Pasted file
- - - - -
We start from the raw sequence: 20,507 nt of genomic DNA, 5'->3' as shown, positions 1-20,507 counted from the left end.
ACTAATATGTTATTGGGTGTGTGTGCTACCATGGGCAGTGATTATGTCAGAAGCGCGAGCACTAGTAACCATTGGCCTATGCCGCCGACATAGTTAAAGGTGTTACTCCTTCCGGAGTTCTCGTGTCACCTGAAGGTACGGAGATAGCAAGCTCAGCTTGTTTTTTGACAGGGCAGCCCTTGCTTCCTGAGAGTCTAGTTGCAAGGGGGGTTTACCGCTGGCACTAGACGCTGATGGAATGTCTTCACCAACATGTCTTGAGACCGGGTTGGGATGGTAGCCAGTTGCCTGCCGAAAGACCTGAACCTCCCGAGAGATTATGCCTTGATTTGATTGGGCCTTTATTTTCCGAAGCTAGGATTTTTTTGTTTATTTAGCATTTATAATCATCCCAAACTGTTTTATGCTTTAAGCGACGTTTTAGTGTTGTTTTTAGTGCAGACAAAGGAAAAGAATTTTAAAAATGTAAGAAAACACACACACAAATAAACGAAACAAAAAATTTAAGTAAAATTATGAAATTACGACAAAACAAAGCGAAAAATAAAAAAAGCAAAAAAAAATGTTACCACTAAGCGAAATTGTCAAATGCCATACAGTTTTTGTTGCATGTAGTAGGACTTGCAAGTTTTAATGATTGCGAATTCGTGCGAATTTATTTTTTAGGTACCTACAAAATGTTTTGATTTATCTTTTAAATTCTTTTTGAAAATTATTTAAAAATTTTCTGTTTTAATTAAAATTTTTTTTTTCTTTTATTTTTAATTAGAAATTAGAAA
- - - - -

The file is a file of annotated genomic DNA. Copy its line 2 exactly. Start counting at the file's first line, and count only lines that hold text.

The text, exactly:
ACTAATATGTTATTGGGTGTGTGTGCTACCATGGGCAGTGATTATGTCAGAAGCGCGAGCACTAGTAACCATTGGCCTATGCCGCCGACATAGTTAAAGGTGTTACTCCTTCCGGAGTTCTCGTGTCACCTGAAGGTACGGAGATAGCAAGCTCAGCTTGTTTTTTGACAGGGCAGCCCTTGCTTCCTGAGAGTCTAGTTGCAAGGGGGGTTTACCGCTGGCACTAGACGCTGATGGAATGTCTTCACCAACATGTCTTGAGACCGGGTTGGGATGGTAGCCAGTTGCCTGCCGAAAGACCTGAACCTCCCGAGAGATTATGCCTTGATTTGATTGGGCCTTTATTTTCCGAAGCTAGGATTTTTTTGTTTATTTAGCATTTATAATCATCCCAAACTGTTTTATGCTTTAAGCGACGTTTTAGTGTTGTTTTTAGTGCAGACAAAGGAAAAGAATTTTAAAAATGTAAGAAAACACACACACAAATAAACGAAACAAAAAATTTAAGTAAAATTATGAAATTACGACAAAACAAAGCGAAAAATAAAAAAAGCAAAAAAAAATGTTACCACTAAGCGAAATTGTCAAATGCCATACAGTTTTTGTTGCATGTAGTAGGACTTGCAAGTTTTAATGATTGCGAATTCGTGCGAATTTATTTTTTAGGTACCTACAAAATGTTTTGATTTATCTTTTAAATTCTTTTTGAAAATTATTTAAAAATTTTCTGTTTTAATTAAAATTTTTTTTTTCTTTTATTTTTAATTAGAAATTAGAAA